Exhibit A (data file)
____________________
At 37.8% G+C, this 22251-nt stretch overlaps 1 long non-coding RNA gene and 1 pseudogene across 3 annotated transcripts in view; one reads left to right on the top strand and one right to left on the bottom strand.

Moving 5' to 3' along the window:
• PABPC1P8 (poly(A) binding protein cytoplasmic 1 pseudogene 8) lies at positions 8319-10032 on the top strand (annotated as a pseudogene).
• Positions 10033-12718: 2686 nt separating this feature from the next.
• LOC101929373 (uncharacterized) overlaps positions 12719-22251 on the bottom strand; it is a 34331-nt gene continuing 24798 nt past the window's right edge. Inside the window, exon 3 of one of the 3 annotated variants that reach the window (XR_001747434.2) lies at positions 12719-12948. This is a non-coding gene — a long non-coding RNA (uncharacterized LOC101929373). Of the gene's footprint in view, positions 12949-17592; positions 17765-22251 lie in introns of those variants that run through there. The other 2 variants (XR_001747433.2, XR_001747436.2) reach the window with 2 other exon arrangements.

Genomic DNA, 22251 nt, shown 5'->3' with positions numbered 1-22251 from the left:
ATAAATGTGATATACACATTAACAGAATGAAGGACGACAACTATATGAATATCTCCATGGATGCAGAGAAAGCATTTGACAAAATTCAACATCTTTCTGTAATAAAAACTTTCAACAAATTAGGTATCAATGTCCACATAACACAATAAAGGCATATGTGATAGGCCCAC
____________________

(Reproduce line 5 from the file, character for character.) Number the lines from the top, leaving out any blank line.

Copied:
• LOC101929373 (uncharacterized) overlaps positions 12719-22251 on the bottom strand; it is a 34331-nt gene continuing 24798 nt past the window's right edge. Inside the window, exon 3 of one of the 3 annotated variants that reach the window (XR_001747434.2) lies at positions 12719-12948. This is a non-coding gene — a long non-coding RNA (uncharacterized LOC101929373). Of the gene's footprint in view, positions 12949-17592; positions 17765-22251 lie in introns of those variants that run through there. The other 2 variants (XR_001747433.2, XR_001747436.2) reach the window with 2 other exon arrangements.